What this meant I could not know.
‘My fellow Muslims – forward go!’.
At last I understood it so:
‘Twas insurrection, overthrow –
This the plot unfurling, slow.
Thus herein, to my surprise,
A vista spread before my eyes –
A vision of what may yet be:
Oh such horrors I did see!
With Sheikly yells they ventured forth;
The procession’s head – a spiteful dwarf.
It was he who led the sally;
His howl enough to sift a valley.
From his fell mouth decrees he cried:
‘Hie to Cobblestone! Let’s rend his hide!
Dent his British National Pride!
Fix him with a blade right wide!
Life’s torrent gushing from his noble side!
Allah looks on, and sees it good!
He winks at us and says we should!
To wash us in that precious flood:
The splendid Son of Albion’s blood!’
To consecrate the speech he gave
He smashed a jar of marmalade.
I shivered, shuddered, rent my breast –
Their wicked moves I second-guessed.
Slowly, surely I arose;
I followed quietly, and quite close.
Thus as one they trekked unto
Unwary Newland Avenue.
Here the wicked pageant paused;
Took time to strategise their cause.
I myself did hesitate;
I watched one fetch a soap-box crate.
The dwarf climbed up and slapped his thigh;
I saw malevolence in his eye.
On a trumpet sharp he blew:
A blast of devilry ensued.
His Muslim brethren he addressed
Proclaiming they were Allah-blessed:
‘Let us harry, garrotte and throttle
Each valiant British Milk bottle!
Take that plant pot – take it far;
Place it on that British car!
And snatch that brick there – have it placed
In an honest tradesman’s shop’s front-face!’.
It was thus that they began;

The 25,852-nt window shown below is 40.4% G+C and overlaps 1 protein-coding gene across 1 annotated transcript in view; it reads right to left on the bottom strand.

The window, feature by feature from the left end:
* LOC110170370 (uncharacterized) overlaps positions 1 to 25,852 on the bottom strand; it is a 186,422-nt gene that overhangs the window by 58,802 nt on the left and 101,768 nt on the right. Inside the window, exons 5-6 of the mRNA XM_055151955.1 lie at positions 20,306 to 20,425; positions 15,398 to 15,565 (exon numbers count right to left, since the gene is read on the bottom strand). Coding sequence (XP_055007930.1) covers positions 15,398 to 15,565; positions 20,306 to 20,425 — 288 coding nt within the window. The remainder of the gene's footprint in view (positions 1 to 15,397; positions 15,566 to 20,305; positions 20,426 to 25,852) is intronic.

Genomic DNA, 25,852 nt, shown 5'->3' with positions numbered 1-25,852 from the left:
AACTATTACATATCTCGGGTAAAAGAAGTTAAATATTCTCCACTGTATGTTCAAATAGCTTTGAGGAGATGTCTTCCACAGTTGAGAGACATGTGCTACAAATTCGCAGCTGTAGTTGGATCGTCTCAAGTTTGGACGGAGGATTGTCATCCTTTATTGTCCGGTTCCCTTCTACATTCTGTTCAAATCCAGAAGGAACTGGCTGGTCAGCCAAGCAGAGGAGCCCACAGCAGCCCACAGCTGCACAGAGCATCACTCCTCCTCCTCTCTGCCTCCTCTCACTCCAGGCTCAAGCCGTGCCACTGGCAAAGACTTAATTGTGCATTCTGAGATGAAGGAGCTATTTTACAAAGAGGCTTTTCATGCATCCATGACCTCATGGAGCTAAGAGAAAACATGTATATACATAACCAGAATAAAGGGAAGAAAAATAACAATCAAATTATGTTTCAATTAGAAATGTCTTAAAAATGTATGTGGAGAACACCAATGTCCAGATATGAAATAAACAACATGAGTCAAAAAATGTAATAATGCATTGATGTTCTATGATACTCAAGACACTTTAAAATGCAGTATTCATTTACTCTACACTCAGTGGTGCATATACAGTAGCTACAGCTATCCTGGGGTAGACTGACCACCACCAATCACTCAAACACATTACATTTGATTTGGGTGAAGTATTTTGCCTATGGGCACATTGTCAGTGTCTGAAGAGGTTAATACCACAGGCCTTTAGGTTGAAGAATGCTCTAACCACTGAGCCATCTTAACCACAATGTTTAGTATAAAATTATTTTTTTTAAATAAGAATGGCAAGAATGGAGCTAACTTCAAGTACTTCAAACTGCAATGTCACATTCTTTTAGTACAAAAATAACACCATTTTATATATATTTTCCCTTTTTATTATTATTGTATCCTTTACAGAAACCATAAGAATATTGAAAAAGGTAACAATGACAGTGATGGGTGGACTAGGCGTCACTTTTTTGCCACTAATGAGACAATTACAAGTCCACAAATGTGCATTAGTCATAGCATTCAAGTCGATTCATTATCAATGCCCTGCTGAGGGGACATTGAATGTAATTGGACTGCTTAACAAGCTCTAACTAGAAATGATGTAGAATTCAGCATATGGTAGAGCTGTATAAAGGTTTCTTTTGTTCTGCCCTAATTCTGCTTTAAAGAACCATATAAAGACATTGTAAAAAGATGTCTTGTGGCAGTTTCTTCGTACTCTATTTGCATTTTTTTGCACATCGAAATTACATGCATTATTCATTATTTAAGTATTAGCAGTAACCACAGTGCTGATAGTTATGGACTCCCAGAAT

Through the streets naked they ran.
The dwarf it was who gave command:
All this inspired by their Koran.
It demands that they harass
Every single British lass.
One such maiden passéd by –
Her simple beauty caught his eye.
You see, the dwarf could not resist
Her pure and wholesome Britishness.
There was an alley, dim, nearby;
‘Twas there he hid and did espy.
There he waited, lurked in dark;
And as she passed began to bark:
‘Girl’ he said, ‘you’d look much better
In a more revealing sweater!’
This, said he, in Arabic.
That’s what he said, he really did.
She bolted, she was petrified;
Frightened, scared and terrified.
Alarmed and startled, thanks to he;
Upset, she was; who would not be?
He laughed and laughed, and cried with glee:
‘When we rule we will be free;
We’ll jab at ankles, poke at knees –
We will take such base liberties!
We’ll put pins on cushions, spice in drink –
That will really make them think!
The heat will weep and well their eye’ –
By such means we’ll terrify!
Yes, indeed, do this we shall –
Each child’s school-lunch shall be Halal!’.
And it was it so began;
Up and down the street they ran.
Beating, hurling – with wail and shriek –
They trashed the blameless city street.
Such carnage, mayhem – lewd, obscene:
Such horrors I had never seen.
Round and round, exposed they ran;
With flourish thus the dwarf began:
‘Allah’, said he,
‘Hath revelled in our savagery.
Wickedness, Islamery –
Hath triumphed herein by we’.
My heart, my soul, the sight did maim:
‘Death to Albion!’ was their refrain.
But turn away? I could not dare.
I saw them dancing, naked, bare;
Pintles swinging as they hopped:
Their cries and baying never stopped.
All this, and more, they did as one;
My last vestige of hope was gone.
But then it came, although from far:
The sound of a British police car.
At this the dwarf himself took heed –
He noted rate of haste and speed;
He considered space, expanse and distance,
He accounted for the wind resistance.
‘Hie thee hence! Be gone and scarum!’
He yelled at the belated siren.
But he saw it was no use;
Honest Brits would hold aloof.
Led by doughty Cobblestone,
They’d defend their rightful home.
For such foul stuff they would not stand;
Not within their own homeland.
The Muslim horde – they all took flight;
They disappeared into the night.
The dwarf retired, gave one last bay:
‘Death to Albion!’ – so scattered they.
As swift as they had come ‘were gone;
Railing and cursing Albion’.
The street fell calm, but ‘twas too late:
I knew now I stared at Hell’s own gate.
I knew for sure they would return;
Once more to pillage and to burn –
To wreak such havoc once again.
My warnings are perhaps in vain.
I stood alone, I stand here still;
If we don’t win, perhaps they will.